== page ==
Diabetes Insipidus

Medically reviewed by Carina Fung, PharmD, BCPPS

Diabetes insipidus treatment

There are ways to manage the signs and symptoms of diabetes insipidus at home.

Preventing dehydration is important. As long as you take all medications as prescribed and have access to plenty of water then their effects wear off, you can prevent becoming dehydrated. Carry water with you wherever you go, and make sure that you drink any time you feel thirsty.

It’s also important to wear a medical alert bracelet or carry a medical alert card in your wallet. In the case that you have a medical emergency, a healthcare professional will be able to recognize your need for special treatment or consideration.

The types of medical treatment17 for diabetes insipidus vary depending on what form of the condition is present.

If you have central diabetes insipidus, you may only need to increase the amount of water you drink. However, if the condition is caused by an abnormality in the pituitary gland or hypothalamus (such as a brain tumor), the abnormality will be treated first.

Central diabetes insipidus that is caused by an abnormality is typically treated with a synthesized hormone called desmopressin. This medication, which can be taken as an oral tablet, nasal spray, or an injection, replaces the missing ADH (which is an antidiuretic hormone) and decreases urination. Other drugs like indomethacin and chlorpropamide can also make ADH more available in the body.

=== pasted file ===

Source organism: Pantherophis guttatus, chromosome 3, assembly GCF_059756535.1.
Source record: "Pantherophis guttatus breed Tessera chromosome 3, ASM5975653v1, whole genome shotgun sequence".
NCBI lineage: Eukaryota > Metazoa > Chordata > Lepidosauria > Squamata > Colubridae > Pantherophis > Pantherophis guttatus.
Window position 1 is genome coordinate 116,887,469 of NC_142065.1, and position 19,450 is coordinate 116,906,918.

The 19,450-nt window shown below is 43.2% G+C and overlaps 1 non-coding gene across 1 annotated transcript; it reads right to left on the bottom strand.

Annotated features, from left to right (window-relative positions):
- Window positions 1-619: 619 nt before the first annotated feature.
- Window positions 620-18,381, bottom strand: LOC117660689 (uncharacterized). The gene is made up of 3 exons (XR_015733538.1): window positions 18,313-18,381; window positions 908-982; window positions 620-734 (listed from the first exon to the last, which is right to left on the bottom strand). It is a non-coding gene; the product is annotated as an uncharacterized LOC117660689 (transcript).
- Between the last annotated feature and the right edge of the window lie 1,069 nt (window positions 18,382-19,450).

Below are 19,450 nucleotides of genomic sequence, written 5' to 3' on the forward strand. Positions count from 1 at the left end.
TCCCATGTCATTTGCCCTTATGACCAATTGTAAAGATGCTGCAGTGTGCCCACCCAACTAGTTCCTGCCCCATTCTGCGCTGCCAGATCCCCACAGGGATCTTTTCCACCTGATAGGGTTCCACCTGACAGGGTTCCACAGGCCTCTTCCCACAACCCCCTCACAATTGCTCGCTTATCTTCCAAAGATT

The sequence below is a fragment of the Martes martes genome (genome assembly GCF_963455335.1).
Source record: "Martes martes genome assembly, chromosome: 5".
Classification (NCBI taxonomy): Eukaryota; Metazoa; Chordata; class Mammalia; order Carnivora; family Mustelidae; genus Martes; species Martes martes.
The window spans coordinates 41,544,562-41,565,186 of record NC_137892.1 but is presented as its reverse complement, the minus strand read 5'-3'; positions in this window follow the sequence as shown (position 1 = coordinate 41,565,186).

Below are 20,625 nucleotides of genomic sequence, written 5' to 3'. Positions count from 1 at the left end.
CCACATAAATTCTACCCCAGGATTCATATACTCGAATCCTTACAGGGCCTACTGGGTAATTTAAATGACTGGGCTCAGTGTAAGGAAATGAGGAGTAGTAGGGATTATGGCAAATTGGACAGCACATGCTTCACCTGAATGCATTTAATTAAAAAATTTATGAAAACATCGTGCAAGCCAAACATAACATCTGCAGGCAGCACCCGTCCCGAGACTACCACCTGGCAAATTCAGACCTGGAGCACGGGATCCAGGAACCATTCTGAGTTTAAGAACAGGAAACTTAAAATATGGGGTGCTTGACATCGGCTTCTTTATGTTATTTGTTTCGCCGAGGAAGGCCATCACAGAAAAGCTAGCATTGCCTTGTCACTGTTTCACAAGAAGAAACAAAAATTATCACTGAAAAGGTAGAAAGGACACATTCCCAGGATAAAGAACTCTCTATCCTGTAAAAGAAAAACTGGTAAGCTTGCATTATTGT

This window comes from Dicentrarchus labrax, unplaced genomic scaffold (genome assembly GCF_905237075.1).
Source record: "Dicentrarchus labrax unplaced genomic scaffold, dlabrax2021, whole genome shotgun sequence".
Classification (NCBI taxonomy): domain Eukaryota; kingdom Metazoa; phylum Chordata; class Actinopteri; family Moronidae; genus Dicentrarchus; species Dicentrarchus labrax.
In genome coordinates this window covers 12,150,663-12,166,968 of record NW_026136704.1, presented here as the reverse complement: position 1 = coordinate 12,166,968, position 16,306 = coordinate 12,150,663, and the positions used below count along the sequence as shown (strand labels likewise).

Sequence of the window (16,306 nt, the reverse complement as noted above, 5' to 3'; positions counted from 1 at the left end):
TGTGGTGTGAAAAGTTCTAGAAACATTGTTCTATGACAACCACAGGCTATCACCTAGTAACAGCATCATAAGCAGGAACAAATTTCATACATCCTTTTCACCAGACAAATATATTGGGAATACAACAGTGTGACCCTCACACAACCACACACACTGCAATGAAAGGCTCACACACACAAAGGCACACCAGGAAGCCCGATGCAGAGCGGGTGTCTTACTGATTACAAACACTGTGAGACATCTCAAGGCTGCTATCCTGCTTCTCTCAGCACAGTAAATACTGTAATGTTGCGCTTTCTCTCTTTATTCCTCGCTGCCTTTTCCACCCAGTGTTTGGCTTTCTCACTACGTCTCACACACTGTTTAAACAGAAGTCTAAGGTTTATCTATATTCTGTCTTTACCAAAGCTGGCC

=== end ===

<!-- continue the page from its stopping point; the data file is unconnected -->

If you have nephrogenic diabetes insipidus, medications like desmopressin won’t help, since the kidneys don’t respond normally to ADH in this form of diabetes insipidus. Your healthcare provider may instead prescribe a low-sodium diet to help reduce the amount of urine your kidneys make. You will also need to drink plenty of water to avoid dehydration.

Treating nephrogenic diabetes insipidus with the drug hydrochlorothiazide may improve symptoms of the condition. While the drug is usually diuretic (increases urine output), it can reduce urine output in some people with nephrogenic diabetes insipidus.

Gestational diabetes insipidus is generally treated with desmopressin.

Primary polydipsia has no specific treatment other than decreasing fluid intake. Sometimes, this condition is related to mental illness. If this is the case, treating the underlying mental illness may relieve the symptoms of diabetes insipidus.

Diabetes medication

Your provider may prescribe the following medications for diabetes insipidus:

May be prescribed

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Diabetes treatment

Diabetes types 1 and 2, like all forms of diabetes, are often first treated18 by maintaining a healthy lifestyle. This includes:

  • Eating a healthy diet:** Focus on fruits, vegetables, lean proteins, and whole grains, and cut down on saturated fats, refined carbohydrates, and sweets.
  • Getting enough exercise: Regular physical activity lowers blood sugar levels by moving glucose into the cells, where it’s used for energy. Exercise also increases sensitivity to insulin, meaning the body needs less insulin to transport sugar into cells.

Diabetes treatment options can differ based on the type of diabetes you have.